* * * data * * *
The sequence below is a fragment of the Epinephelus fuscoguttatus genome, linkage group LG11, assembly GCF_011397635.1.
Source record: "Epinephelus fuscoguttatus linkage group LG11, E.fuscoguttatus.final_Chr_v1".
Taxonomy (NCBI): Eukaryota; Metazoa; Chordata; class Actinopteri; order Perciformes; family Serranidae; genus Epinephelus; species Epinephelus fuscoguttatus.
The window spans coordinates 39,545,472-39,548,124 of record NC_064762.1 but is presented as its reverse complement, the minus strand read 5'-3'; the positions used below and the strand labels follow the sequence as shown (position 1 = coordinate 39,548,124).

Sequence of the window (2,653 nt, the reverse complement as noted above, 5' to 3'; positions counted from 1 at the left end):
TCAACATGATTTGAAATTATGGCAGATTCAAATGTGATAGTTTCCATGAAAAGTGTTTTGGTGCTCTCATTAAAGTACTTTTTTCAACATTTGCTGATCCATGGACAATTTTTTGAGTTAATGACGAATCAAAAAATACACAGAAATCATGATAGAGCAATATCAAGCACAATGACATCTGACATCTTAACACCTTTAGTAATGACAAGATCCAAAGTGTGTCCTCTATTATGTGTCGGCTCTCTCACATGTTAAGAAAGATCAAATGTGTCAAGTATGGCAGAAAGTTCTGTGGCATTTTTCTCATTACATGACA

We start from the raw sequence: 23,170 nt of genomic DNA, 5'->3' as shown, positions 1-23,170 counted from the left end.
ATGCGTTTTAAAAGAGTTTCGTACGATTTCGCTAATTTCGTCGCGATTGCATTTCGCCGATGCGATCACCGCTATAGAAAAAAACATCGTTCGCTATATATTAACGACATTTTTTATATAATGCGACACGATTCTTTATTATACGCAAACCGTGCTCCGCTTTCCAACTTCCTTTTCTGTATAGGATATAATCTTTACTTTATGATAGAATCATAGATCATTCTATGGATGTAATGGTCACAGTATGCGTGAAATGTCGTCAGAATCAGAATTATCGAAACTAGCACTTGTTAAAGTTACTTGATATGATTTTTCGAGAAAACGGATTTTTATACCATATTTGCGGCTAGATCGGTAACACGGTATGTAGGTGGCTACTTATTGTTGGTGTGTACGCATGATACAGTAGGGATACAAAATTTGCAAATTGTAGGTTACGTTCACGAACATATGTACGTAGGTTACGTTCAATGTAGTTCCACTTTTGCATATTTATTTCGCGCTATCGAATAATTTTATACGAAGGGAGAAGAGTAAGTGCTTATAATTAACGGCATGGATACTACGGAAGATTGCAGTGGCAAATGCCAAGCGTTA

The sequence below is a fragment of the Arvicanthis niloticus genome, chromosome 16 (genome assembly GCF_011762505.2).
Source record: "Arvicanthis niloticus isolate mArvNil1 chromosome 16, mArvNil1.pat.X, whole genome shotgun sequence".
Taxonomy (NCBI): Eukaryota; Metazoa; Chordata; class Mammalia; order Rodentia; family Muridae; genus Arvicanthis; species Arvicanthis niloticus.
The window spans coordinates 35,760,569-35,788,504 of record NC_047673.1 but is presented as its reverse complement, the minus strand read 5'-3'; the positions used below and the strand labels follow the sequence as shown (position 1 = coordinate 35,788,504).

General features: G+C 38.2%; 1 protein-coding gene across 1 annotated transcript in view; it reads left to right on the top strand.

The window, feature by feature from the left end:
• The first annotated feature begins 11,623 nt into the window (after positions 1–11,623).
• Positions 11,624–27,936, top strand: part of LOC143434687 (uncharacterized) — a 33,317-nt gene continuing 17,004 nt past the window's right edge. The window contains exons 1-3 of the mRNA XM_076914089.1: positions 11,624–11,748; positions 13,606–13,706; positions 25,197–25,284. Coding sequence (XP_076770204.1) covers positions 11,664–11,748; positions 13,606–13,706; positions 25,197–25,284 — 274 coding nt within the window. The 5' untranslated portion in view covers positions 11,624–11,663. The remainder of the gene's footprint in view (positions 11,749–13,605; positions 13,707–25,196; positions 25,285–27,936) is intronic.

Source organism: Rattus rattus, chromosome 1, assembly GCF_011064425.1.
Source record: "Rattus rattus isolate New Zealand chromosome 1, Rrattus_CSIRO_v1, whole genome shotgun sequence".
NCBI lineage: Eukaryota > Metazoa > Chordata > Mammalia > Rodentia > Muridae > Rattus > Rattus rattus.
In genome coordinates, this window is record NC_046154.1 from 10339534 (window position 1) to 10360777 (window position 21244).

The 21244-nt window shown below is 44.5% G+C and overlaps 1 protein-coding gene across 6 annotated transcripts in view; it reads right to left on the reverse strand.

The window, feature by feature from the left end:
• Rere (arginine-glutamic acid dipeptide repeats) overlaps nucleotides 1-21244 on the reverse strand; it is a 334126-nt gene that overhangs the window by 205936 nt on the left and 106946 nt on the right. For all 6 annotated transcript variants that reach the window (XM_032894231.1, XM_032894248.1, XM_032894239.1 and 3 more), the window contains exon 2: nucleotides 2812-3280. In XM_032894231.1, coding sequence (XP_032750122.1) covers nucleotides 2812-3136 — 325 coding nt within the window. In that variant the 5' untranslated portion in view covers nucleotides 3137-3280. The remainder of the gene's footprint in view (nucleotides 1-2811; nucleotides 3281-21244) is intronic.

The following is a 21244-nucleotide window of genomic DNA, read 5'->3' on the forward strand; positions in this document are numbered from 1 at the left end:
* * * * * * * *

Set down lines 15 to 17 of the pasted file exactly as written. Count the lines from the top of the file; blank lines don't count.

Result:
• The first annotated feature begins 11,623 nt into the window (after positions 1–11,623).
• Positions 11,624–27,936, top strand: part of LOC143434687 (uncharacterized) — a 33,317-nt gene continuing 17,004 nt past the window's right edge. The window contains exons 1-3 of the mRNA XM_076914089.1: positions 11,624–11,748; positions 13,606–13,706; positions 25,197–25,284. Coding sequence (XP_076770204.1) covers positions 11,664–11,748; positions 13,606–13,706; positions 25,197–25,284 — 274 coding nt within the window. The 5' untranslated portion in view covers positions 11,624–11,663. The remainder of the gene's footprint in view (positions 11,749–13,605; positions 13,707–25,196; positions 25,285–27,936) is intronic.

Source organism: Rattus rattus, chromosome 1, assembly GCF_011064425.1.